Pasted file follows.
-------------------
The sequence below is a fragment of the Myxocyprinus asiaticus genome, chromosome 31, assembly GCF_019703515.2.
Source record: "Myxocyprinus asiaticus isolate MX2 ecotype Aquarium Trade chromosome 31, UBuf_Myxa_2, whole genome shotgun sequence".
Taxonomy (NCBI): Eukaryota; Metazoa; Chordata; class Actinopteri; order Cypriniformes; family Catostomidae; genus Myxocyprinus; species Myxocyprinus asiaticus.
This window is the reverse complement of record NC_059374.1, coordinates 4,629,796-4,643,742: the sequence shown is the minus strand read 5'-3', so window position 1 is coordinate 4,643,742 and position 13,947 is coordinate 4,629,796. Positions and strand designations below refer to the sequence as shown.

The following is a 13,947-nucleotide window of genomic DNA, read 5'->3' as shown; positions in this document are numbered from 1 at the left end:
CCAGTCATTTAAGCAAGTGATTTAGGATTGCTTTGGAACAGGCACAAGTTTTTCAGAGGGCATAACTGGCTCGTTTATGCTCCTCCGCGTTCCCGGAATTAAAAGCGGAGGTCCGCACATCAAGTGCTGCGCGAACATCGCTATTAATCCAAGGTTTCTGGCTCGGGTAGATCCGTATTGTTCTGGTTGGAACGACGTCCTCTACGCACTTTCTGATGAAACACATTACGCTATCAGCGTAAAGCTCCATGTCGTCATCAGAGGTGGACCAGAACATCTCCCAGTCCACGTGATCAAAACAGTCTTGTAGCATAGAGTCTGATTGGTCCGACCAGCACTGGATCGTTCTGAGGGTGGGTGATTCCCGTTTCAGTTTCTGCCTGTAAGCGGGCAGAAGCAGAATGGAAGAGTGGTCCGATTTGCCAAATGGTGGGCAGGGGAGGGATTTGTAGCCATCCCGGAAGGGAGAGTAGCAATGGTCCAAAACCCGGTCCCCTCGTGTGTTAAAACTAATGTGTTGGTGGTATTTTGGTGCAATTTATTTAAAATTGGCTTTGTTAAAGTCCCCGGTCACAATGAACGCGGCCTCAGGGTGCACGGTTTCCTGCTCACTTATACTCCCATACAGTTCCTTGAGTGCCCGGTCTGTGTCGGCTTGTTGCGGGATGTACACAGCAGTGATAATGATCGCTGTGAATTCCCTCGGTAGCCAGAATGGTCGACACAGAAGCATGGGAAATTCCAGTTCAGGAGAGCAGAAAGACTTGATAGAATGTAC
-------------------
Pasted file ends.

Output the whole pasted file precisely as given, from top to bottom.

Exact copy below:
The sequence below is a fragment of the Myxocyprinus asiaticus genome, chromosome 31, assembly GCF_019703515.2.
Source record: "Myxocyprinus asiaticus isolate MX2 ecotype Aquarium Trade chromosome 31, UBuf_Myxa_2, whole genome shotgun sequence".
Taxonomy (NCBI): Eukaryota; Metazoa; Chordata; class Actinopteri; order Cypriniformes; family Catostomidae; genus Myxocyprinus; species Myxocyprinus asiaticus.
This window is the reverse complement of record NC_059374.1, coordinates 4,629,796-4,643,742: the sequence shown is the minus strand read 5'-3', so window position 1 is coordinate 4,643,742 and position 13,947 is coordinate 4,629,796. Positions and strand designations below refer to the sequence as shown.

The following is a 13,947-nucleotide window of genomic DNA, read 5'->3' as shown; positions in this document are numbered from 1 at the left end:
CCAGTCATTTAAGCAAGTGATTTAGGATTGCTTTGGAACAGGCACAAGTTTTTCAGAGGGCATAACTGGCTCGTTTATGCTCCTCCGCGTTCCCGGAATTAAAAGCGGAGGTCCGCACATCAAGTGCTGCGCGAACATCGCTATTAATCCAAGGTTTCTGGCTCGGGTAGATCCGTATTGTTCTGGTTGGAACGACGTCCTCTACGCACTTTCTGATGAAACACATTACGCTATCAGCGTAAAGCTCCATGTCGTCATCAGAGGTGGACCAGAACATCTCCCAGTCCACGTGATCAAAACAGTCTTGTAGCATAGAGTCTGATTGGTCCGACCAGCACTGGATCGTTCTGAGGGTGGGTGATTCCCGTTTCAGTTTCTGCCTGTAAGCGGGCAGAAGCAGAATGGAAGAGTGGTCCGATTTGCCAAATGGTGGGCAGGGGAGGGATTTGTAGCCATCCCGGAAGGGAGAGTAGCAATGGTCCAAAACCCGGTCCCCTCGTGTGTTAAAACTAATGTGTTGGTGGTATTTTGGTGCAATTTATTTAAAATTGGCTTTGTTAAAGTCCCCGGTCACAATGAACGCGGCCTCAGGGTGCACGGTTTCCTGCTCACTTATACTCCCATACAGTTCCTTGAGTGCCCGGTCTGTGTCGGCTTGTTGCGGGATGTACACAGCAGTGATAATGATCGCTGTGAATTCCCTCGGTAGCCAGAATGGTCGACACAGAAGCATGGGAAATTCCAGTTCAGGAGAGCAGAAAGACTTGATAGAATGTAC